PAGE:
Tony Cragg

Tony Cragg, a pioneering figure in contemporary sculpture, was born in Liverpool in 1949. His early exposure to the world of engineering through his father’s work as an aerospace engineer influenced his meticulous approach to art.

Cragg’s artistic journey began somewhat unconventionally. After finishing high school, he worked as a lab technician for the British Rubber Producers Research Association. However, his passion for art led him to pursue formal education in the field. He studied at the Gloucestershire College of Arts and Technology in Cheltenham from 1968 to 1970 and continued his education at Wimbledon School of Art, London, where he focused on painting from 1970 to 1973. He later shifted his focus to sculpture, earning an MA from the Royal College of Art, London, in 1977.

In 1977, Cragg moved to Wuppertal, Germany, driven by both personal and professional reasons. His first wife was from Wuppertal, and the city offered affordable studio spaces and a vibrant art scene eager for new talents. The move proved pivotal in his career, allowing him to immerse himself in Germany’s rich sculptural tradition.

During the late 1970s and early 1980s, Cragg gained recognition for his innovative use of found objects and discarded materials. His site-specific installations and assemblages, such as the iconic “Stack” (1975), showcased his ability to transform everyday items into compelling art. These works often involved arranging fragments by color and shape to create larger images, as seen in “Red Indian” (1982-83).

One of Cragg’s most notable early works is “Britain Seen from the North” (1981), a piece that reflects his critical view of Britain during the Thatcher era. The artwork, now part of the Tate collection, features a sideways outline of Great Britain with a figure scrutinizing it from the left, symbolizing Cragg’s outsider perspective.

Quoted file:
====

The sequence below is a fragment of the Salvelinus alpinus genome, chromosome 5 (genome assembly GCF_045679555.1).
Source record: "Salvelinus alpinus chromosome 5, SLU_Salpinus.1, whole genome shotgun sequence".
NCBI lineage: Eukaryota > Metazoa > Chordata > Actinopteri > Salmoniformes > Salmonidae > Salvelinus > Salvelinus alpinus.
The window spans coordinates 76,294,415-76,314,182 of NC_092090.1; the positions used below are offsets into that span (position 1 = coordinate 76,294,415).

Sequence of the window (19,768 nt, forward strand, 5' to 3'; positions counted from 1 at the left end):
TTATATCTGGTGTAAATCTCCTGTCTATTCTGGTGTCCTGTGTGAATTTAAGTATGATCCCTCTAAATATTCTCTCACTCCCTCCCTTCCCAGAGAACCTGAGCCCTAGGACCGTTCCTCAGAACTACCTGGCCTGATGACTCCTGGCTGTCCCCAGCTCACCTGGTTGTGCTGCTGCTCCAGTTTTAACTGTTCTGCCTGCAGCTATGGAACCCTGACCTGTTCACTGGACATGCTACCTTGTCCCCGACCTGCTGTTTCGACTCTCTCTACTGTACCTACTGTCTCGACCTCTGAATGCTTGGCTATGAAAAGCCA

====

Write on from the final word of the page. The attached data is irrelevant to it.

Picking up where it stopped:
In 1988, Cragg’s contributions to the art world were recognized with the prestigious Turner Prize. The same year, he represented Britain at the 42nd Venice Biennale and was appointed Professor at the Kunstakademie Düsseldorf, a position he held until 2001.

Throughout the 1990s, Cragg’s work evolved as he experimented with more permanent materials like wood, plaster, stone, fiberglass, stainless steel, cast iron, and bronze. He developed two significant series during this period, “Early Forms” and “Rational Beings.” The “Early Forms” series explored the transformation of familiar containers into new sculptural forms, while the “Rational Beings” featured organic shapes derived from gestural drawings.

Cragg has exhibited extensively worldwide, including major shows at the Tate Gallery Liverpool, MACBA in Barcelona, and the Centre Georges Pompidou in Paris. He has received numerous accolades, such as the Shakespeare Prize (2001), the Piepenbrock Prize for Sculpture (2002), and the Commander of the Order of the British Empire (CBE) in 2002. He also served as a professor at the Universität der Künste in Berlin from 2001 to 2006 and resumed his professorship at the Kunstakademie Düsseldorf in 2006.

n recent years, Cragg has focused on creating sculptures suitable for outdoor exhibition and has returned to his initial love for drawing. Notable exhibitions include his solo show at the Musée du Louvre in Paris (2011) and displays at the Scottish National Gallery in Edinburgh (2011) and CAFA Museum in Beijing (2012). His work “Accurate Figure” is currently on display at the Nasher Sculpture Center in Dallas, Texas.

Following Brexit, Cragg obtained German citizenship, emphasizing his deep connection to his adopted country and his desire to avoid any future disadvantages.

Tony Cragg continues to be a vital force in contemporary art, constantly pushing the boundaries of sculpture and inspiring new generations of artists with his innovative approach and profound understanding of materials.

Fruit Juice Bottles, State 1, 1990

Fruit Juice Bottles, State 2, 1990

Vessels, 1988